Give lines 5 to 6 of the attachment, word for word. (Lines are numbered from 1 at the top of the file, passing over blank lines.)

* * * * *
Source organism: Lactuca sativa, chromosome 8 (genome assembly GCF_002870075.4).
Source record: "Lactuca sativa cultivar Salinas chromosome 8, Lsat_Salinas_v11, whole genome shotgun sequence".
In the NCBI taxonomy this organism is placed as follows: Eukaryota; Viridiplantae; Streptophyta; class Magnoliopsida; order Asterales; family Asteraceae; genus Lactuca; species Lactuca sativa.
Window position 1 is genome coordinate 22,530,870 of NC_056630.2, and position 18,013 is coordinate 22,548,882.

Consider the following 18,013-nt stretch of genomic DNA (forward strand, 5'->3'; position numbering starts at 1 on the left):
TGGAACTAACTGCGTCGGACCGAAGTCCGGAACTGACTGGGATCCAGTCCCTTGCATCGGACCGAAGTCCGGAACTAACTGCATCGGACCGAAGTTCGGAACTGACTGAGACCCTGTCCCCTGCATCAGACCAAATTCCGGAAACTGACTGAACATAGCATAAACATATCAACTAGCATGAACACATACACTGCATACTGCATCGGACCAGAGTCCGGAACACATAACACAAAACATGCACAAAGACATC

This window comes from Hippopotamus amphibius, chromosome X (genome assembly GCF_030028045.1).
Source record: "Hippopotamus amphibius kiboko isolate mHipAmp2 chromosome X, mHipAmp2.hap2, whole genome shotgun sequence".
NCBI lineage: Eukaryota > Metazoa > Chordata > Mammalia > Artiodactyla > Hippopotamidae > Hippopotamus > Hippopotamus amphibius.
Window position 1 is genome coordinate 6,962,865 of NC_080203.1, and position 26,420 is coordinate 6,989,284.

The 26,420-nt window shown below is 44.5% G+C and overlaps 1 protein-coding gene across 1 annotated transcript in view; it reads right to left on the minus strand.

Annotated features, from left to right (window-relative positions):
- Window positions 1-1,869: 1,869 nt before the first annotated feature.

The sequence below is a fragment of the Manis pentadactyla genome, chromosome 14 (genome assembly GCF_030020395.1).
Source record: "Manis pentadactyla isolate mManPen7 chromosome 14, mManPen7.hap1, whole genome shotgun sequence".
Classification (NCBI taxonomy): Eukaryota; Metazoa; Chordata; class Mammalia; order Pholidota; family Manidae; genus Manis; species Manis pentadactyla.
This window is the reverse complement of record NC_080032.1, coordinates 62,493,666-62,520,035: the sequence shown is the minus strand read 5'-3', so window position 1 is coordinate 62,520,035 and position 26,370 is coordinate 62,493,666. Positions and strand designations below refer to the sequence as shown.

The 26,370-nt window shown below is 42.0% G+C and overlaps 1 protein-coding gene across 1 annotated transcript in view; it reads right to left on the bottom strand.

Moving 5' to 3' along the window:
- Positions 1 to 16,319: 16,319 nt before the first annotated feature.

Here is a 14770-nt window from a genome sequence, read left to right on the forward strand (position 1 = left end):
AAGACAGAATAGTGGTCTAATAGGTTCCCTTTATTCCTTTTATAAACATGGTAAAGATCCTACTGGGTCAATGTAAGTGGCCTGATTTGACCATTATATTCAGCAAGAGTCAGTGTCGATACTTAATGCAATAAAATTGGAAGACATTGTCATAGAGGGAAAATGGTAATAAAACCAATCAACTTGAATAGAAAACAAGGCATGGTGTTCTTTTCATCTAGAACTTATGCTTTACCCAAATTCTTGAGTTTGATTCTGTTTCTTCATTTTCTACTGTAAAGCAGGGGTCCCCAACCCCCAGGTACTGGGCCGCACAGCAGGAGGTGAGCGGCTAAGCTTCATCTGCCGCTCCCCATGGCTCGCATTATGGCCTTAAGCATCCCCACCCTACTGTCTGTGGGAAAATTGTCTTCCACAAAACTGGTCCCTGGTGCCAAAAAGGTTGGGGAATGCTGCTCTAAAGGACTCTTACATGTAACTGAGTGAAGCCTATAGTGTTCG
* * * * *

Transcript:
Consider the following 18,013-nt stretch of genomic DNA (forward strand, 5'->3'; position numbering starts at 1 on the left):
TGGAACTAACTGCGTCGGACCGAAGTCCGGAACTGACTGGGATCCAGTCCCTTGCATCGGACCGAAGTCCGGAACTAACTGCATCGGACCGAAGTTCGGAACTGACTGAGACCCTGTCCCCTGCATCAGACCAAATTCCGGAAACTGACTGAACATAGCATAAACATATCAACTAGCATGAACACATACACTGCATACTGCATCGGACCAGAGTCCGGAACACATAACACAAAACATGCACAAAGACATC